City will remove community impact agreement clause which requires local payments based on pot sales

SPOTLIGHT FILE PHOTO - The St. Helens City Council is considering changes to its city code by eliminating a fee that marijuana retail shops are required to pay to the city based on gross sales each quarter. The policy was approved by the council in 2015 to offset any negative effect due to recreational marijuana sales within city limits, but is now being changed. After a St. Helens pot shop owner pointed out a legal "gray area" in the city's municipal code dealing with marijuana business regulation, the city is considering repeal of one of its policies.

The St. Helens City Council is contemplating eliminating a community impact agreement clause from city code requiring businesses to pay a 7 percent fee based on gross sales of marijuana products to the city. The fee was imposed as an effort to mitigate any negative community impact from the recreational sale of marijuana within city limits.

The policy, implemented in December 2015, came at a time when the St. Helens City Council was considering several applications from recreational marijuana retailers hoping to set up shop in town in the wake of recreational marijuana legalization earlier in the year. At the time, city officials held lengthy discussions to determine how to proceed with amending city code to allow the establishment of pot shops but also reduce any negative community consequences.

After months of back-and-forth discussions, the City Council developed several marijuana business-related policies, including the community impact fee. The money was intended to go to a dedicated fund to help pay for public education and mitigation costs, although a specific spending plan for the money was never developed.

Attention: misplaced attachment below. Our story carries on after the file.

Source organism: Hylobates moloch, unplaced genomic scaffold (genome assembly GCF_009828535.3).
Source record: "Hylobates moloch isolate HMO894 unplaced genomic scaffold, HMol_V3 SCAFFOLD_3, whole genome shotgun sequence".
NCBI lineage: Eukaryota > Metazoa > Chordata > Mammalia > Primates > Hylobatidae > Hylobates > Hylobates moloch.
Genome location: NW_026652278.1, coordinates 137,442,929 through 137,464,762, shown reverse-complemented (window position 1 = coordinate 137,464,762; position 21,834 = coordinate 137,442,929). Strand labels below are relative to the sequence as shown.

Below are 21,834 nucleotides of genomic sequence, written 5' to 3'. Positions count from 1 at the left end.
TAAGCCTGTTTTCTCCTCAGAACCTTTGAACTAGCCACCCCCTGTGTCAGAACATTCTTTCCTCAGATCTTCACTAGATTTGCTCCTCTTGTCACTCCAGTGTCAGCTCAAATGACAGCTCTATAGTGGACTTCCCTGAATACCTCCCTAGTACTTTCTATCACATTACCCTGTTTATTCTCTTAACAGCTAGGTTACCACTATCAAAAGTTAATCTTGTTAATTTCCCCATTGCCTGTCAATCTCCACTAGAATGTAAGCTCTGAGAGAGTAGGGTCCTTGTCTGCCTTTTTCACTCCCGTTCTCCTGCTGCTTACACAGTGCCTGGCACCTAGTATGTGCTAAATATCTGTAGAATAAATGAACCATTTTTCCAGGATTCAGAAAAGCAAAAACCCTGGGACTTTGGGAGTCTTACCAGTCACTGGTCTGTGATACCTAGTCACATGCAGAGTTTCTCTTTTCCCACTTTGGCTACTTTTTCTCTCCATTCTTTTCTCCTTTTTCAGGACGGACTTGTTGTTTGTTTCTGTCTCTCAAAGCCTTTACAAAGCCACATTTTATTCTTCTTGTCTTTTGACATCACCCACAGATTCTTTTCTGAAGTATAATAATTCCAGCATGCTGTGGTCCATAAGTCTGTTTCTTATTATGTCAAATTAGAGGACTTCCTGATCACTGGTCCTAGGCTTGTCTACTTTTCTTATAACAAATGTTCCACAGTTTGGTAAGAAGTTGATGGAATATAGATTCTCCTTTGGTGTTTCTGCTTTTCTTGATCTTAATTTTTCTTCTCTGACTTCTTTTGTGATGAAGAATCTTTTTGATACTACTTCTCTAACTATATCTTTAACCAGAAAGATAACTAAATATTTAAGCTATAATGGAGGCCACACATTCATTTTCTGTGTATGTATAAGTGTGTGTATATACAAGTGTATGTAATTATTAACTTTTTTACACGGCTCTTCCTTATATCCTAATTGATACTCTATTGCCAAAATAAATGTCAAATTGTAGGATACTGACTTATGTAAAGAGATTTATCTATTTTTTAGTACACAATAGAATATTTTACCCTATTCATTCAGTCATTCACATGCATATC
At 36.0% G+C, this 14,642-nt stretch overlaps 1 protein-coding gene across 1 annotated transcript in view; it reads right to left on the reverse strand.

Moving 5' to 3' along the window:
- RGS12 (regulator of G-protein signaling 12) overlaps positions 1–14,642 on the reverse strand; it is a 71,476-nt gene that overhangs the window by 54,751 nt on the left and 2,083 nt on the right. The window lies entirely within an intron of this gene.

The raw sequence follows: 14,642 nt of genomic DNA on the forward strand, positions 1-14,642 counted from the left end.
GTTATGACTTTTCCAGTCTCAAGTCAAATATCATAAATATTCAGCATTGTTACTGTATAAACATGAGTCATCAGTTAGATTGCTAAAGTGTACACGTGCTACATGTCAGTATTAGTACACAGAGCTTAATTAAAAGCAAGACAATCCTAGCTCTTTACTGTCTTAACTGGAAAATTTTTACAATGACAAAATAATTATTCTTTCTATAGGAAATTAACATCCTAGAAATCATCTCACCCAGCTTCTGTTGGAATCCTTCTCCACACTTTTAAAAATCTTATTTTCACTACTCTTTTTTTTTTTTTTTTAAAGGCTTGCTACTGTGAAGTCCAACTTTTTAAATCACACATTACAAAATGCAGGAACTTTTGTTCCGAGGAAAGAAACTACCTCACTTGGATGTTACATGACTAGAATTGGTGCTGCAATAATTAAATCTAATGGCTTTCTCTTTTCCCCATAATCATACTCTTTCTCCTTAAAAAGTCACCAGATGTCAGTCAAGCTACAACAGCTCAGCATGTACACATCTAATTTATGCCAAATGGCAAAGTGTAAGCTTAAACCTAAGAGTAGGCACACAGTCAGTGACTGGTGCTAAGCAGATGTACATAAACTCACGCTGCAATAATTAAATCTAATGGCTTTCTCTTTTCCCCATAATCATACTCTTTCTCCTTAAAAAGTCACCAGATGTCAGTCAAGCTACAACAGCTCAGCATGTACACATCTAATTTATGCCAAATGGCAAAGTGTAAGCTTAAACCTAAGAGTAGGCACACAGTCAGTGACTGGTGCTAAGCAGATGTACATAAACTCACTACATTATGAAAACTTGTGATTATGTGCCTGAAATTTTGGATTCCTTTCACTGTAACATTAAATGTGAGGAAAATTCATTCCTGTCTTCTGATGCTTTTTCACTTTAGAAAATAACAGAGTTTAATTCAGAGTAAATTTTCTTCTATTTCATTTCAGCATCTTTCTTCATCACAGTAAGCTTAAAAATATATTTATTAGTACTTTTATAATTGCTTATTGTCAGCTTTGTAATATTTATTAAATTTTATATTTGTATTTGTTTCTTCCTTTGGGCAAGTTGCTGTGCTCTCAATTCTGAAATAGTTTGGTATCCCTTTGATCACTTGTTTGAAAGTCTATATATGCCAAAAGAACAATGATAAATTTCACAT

In the 2016-17 fiscal year, the fee generated $29,620. In 2017-18, it raised $163,007 in city revenue.

Two recreational marijuana shops operate within city limits. The money collected through the community impact agreements was put into the city's general fund and then directed toward the St. Helens Police Department to use at its discretion.

Oregon law makes it clear, however, that municipalities may only pass a 3 percent fee on marijuana sales if the tax or fee is voter-approved. In 2016, 64 percent of St. Helens voters approved a 3 percent tax in the city. Scappoose, Rainier and Columbia County approved similar taxes.

In June 2017, the Mail Tribune reported the city of Grants Pass repealed its 10 percent tax after "conceding that the tax is on shaky legal standing."

St. Helens Finance Director Matt Brown described the issue as a "legal gray area" and explained that while St. Helens isn't facing any legal challenges presently, they want to get ahead of potential issues. City Administrator John Walsh added similar sentiments.

"It's risk management. The longer it goes on, the more of a risk it is," Walsh said of the community impact fee.

Walsh added that he is not expecting the city to refund retailers for previously collected money.

The state imposes a 17 percent tax on recreational marijuana sales. Those funds, which totaled more than $80 million between 2016 and June 2017, were principally allocated for education, mental health and law enforcement funding, based on a specifically outlined formula approved in the state legislature. Between 2016 and now, $127,000 of state-collected revenue has trickled down to the city, Brown explained.

Managers at the two marijuana retail shops in St. Helens did not respond to requests for comment on the policy change by press time. The St. Helens City Council will hold a second reading and adoption of the ordinance next month.

Brown added that the change in city code has been on the "to-do" list for some time and adjustments in potential revenue are already reflected in the budget.

Brown also explained that the City Council is now considering elimination of the fee in favor of higher marijuana business application fees. Currently the city implements a $2,500 fee and is considering increasing it to $5,000 — a change that is likely to come across the city council's agenda next month.

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